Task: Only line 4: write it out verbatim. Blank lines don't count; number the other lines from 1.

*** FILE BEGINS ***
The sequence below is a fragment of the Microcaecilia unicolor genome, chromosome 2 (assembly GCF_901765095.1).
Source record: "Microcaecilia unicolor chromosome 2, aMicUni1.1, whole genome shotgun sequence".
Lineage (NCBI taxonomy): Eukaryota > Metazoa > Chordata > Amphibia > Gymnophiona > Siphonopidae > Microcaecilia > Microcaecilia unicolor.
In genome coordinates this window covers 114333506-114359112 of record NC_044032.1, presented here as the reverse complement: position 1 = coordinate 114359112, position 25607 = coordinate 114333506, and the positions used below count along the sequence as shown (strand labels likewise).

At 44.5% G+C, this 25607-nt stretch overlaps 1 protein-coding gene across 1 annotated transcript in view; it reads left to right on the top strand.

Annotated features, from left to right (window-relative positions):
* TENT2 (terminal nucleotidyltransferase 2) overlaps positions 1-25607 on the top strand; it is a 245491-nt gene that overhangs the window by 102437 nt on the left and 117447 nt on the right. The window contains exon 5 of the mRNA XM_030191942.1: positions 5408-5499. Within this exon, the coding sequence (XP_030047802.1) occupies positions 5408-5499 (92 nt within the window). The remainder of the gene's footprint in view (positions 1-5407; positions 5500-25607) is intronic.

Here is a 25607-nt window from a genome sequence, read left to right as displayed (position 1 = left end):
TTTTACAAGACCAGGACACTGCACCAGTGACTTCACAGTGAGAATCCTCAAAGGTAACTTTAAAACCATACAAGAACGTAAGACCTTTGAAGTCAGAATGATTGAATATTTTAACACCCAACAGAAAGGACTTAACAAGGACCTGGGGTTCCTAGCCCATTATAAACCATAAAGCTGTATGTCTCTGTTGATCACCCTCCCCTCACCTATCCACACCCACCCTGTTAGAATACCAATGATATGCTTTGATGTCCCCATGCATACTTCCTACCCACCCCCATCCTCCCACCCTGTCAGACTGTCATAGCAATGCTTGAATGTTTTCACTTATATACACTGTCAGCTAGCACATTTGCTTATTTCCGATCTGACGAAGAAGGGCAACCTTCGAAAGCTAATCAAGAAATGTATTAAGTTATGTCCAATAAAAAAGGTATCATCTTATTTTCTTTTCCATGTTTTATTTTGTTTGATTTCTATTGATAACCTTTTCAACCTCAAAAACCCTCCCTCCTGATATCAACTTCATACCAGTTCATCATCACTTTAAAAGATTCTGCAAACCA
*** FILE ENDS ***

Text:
In genome coordinates this window covers 114333506-114359112 of record NC_044032.1, presented here as the reverse complement: position 1 = coordinate 114359112, position 25607 = coordinate 114333506, and the positions used below count along the sequence as shown (strand labels likewise).